I found this book in my collection after a software upgrade. Verbum should definitely not mainstream this one. There are some valuable insights in the book, such as "it is ideal to have a well-trained spiritual director that is also your confessor." Indeed. Elsewhere, however, the advice is confused or even misleading. The authors write that "it is up to the seeker to search out and find the soul that God has waiting for them." Spiritual direction, however, should not be approached in such a romanticized way. That could lead to a sense that the director speaks and directs for God, which seems to be the authors' position. The authors give some really questionable advice on docility and obedience in spiritual direction. To be clear, docility and obedience are suited to the clerical and spiritual life with qualifications, of course, but not to lay spiritual direction, at least not as the authors describe it. Especially in the laity's seeking spiritual direction, they owe no obedience to directors. Should a directee be obedient "even when we disagree or don’t completely understand"? The authors say they should. No, that is incorrect. A lay person should never follow spiritual counsel they disagree with. Understanding should precede action in the spiritual life. The spiritual director should be completely detached from whether the lay directee follows his or her counsel. Also, spiritual directors should not charge a fee. The author claims not to take a position, but roundaboutly does by encouraging it, saying, "our generosity is a reflection of the health of our souls, and for the health of our souls we should be particularly generous with anyone willing to invest their time in our spiritual well-being." I have increasingly found that directors are charging fees because of these reasons. What makes this book most deficient are its omissions: It gives very little guidance regarding the preservation of healthy boundaries, what sorts of limits the director should recognize, how to prevent spiritual co-dependencies, how to discern red flags (such as narcissism) in a potential spiritual director, nothing on whether there should be expectations of confidentiality, mandatory reporting (what if a directee admits child abuse, for example), level of theological education a director should have (in my opinion, S.T.L. or accredited Master's, at a minimum), etc. The authors suggest that seeking an educated director is an example of pride (p. 20); however, they forget that St. Teresa of Avila so strongly valued the erudition of her spiritual director that her director was the Spanish Dominican Domingo Báñez, professor at the famed Salamanca. Kudos to the authors for addressing a lacuna in the literature, and there are some goods here, such as appendix II, but I cannot recommend this text to anyone. Faithlife also needs to remove bad links (I see they took out the link in the book to Regnum Christi), as they need to remove the one to Fr. John McCloskey's website (do NOT click on that link!).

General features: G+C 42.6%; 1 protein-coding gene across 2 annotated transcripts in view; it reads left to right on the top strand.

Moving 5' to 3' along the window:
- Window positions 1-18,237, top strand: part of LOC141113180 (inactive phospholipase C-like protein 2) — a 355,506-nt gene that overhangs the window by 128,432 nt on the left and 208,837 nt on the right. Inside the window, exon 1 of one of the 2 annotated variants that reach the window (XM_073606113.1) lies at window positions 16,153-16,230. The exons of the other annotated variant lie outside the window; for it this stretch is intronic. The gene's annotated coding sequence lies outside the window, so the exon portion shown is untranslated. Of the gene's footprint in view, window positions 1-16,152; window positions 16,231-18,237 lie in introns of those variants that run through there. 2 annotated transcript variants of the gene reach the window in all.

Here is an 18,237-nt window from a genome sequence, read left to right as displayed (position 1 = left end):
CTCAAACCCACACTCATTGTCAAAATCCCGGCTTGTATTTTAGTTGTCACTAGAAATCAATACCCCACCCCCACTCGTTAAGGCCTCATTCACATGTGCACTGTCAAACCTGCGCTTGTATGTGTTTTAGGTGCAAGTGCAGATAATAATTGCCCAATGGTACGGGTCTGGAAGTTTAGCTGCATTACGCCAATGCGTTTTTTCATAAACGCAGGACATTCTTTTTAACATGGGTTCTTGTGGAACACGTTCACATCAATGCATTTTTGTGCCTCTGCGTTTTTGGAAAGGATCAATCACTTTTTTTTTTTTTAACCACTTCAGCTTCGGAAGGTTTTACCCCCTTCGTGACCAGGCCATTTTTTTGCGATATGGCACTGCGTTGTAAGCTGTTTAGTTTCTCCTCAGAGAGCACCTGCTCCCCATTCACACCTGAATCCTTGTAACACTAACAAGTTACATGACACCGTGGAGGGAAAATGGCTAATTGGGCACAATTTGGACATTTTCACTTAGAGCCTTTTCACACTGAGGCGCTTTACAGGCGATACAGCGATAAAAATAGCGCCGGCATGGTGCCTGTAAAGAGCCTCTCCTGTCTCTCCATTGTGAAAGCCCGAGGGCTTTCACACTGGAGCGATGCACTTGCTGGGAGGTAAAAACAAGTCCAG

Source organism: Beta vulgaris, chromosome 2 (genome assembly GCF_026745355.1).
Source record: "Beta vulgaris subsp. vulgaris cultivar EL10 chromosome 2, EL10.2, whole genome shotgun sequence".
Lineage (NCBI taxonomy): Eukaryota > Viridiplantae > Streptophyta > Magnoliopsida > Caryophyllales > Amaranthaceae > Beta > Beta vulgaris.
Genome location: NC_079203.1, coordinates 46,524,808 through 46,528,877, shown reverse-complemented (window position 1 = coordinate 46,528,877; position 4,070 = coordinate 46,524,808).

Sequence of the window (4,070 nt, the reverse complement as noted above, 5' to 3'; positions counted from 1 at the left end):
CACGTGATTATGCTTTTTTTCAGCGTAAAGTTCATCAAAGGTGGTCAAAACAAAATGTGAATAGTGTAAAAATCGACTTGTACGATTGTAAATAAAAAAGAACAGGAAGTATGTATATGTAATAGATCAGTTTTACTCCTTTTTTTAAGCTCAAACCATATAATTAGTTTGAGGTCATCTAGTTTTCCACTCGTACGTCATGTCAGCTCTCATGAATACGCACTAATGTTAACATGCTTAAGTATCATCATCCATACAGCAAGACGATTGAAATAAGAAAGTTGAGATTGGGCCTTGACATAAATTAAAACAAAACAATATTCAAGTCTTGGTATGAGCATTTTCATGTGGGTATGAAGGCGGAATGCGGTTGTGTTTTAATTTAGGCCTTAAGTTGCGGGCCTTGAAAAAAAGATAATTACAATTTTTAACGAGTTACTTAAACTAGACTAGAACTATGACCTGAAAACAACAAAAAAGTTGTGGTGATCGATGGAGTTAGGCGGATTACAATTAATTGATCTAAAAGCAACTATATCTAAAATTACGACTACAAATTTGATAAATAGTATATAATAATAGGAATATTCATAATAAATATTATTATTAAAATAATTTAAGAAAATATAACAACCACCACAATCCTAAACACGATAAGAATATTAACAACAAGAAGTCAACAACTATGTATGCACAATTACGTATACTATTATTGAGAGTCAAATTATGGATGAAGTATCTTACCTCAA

$8.99

Digital list price: $11.99
Save $3.00 (25%)